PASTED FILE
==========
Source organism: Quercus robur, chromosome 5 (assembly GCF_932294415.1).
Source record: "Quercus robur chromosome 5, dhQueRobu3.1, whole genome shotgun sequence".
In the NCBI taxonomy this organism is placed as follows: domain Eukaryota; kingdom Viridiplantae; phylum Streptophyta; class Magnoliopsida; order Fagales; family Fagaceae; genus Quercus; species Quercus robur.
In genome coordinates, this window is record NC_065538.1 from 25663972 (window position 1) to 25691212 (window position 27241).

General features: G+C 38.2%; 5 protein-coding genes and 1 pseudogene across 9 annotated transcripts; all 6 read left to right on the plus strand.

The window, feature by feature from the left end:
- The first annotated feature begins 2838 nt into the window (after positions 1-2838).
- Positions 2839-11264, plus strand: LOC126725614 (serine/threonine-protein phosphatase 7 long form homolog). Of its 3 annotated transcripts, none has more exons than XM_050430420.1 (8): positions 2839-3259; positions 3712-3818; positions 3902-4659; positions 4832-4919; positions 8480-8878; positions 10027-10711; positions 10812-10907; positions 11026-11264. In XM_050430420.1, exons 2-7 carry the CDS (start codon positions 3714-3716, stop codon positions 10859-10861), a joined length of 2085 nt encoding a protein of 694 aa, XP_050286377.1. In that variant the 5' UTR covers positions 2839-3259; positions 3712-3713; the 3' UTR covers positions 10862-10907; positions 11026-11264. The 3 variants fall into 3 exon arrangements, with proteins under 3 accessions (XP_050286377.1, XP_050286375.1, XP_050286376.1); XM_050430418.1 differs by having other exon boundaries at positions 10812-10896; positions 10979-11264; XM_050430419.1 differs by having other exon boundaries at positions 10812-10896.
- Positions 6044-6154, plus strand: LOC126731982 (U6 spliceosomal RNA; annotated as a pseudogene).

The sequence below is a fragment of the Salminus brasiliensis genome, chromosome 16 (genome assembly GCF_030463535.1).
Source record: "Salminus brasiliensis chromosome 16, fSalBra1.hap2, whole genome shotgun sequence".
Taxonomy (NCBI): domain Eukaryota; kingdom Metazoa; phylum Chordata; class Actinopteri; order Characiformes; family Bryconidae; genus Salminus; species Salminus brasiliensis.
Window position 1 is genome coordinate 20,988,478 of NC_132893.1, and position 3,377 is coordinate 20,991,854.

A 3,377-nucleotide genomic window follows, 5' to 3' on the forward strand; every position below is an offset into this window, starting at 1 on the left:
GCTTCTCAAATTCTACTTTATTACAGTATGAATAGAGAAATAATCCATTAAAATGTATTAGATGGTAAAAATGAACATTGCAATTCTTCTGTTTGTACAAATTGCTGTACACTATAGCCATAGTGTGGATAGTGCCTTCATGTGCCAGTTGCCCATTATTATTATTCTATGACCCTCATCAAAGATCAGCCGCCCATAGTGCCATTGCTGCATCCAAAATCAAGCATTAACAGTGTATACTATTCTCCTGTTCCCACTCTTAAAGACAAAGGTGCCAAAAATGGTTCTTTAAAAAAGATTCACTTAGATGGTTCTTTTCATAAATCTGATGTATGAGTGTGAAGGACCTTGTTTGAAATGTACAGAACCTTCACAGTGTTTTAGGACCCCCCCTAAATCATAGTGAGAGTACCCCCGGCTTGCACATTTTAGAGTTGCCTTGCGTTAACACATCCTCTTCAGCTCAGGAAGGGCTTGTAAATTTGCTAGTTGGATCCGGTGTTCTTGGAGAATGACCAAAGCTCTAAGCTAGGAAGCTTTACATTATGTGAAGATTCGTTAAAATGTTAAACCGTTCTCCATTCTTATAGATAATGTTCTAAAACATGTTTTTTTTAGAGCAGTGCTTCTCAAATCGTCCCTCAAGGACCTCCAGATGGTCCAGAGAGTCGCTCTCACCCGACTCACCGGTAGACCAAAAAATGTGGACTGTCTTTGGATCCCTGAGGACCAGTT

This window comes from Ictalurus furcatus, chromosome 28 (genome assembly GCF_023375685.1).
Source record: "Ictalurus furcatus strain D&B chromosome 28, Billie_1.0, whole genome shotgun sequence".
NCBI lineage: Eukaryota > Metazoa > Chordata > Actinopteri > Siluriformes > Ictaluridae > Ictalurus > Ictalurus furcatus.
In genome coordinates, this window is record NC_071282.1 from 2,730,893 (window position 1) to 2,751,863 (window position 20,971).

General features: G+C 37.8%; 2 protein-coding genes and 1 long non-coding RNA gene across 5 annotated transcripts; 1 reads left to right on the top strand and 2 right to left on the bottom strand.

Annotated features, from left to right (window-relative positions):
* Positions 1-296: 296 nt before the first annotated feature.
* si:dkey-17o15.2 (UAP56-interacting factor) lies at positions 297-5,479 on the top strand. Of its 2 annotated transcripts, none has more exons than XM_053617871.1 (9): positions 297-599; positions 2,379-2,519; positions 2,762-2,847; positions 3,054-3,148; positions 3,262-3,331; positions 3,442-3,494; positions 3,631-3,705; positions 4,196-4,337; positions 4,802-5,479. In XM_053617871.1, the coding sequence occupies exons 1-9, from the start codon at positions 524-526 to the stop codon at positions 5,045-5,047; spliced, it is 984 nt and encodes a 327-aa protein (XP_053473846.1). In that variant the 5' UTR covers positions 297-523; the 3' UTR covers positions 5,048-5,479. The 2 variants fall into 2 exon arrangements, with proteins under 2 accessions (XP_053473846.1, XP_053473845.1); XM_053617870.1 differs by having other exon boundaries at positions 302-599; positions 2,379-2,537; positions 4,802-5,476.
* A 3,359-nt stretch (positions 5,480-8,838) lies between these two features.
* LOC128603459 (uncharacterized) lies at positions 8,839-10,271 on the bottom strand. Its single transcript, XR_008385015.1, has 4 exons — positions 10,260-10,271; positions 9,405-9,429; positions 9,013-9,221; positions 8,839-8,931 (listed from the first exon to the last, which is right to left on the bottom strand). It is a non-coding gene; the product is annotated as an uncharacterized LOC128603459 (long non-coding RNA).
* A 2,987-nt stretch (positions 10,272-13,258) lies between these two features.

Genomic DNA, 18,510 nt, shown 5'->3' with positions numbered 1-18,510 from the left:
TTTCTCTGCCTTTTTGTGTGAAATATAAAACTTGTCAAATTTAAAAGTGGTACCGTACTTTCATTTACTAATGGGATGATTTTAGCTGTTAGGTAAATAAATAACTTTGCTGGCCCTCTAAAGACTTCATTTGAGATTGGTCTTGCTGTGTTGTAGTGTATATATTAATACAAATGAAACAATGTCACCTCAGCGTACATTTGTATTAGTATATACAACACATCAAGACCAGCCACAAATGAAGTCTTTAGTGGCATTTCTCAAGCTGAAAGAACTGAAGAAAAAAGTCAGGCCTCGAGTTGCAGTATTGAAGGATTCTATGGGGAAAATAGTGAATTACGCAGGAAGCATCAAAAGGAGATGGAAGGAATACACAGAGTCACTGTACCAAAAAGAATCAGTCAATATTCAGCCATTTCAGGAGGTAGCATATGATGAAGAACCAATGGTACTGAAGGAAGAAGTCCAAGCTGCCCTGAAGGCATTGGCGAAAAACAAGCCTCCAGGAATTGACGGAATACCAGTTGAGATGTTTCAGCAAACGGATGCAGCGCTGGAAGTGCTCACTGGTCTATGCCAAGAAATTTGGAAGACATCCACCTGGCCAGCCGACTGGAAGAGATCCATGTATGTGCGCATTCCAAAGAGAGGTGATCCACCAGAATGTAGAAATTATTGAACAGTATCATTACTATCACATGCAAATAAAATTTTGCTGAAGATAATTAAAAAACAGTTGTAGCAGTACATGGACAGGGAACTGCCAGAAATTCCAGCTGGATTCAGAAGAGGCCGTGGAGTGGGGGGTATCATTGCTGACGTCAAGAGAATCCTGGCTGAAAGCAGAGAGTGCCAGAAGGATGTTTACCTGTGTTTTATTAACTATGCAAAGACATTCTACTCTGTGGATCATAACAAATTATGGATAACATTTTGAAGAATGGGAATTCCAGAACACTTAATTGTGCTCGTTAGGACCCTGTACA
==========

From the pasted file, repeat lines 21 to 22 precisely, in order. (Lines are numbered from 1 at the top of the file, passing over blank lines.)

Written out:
Annotated features, from left to right (window-relative positions):
* Positions 1-296: 296 nt before the first annotated feature.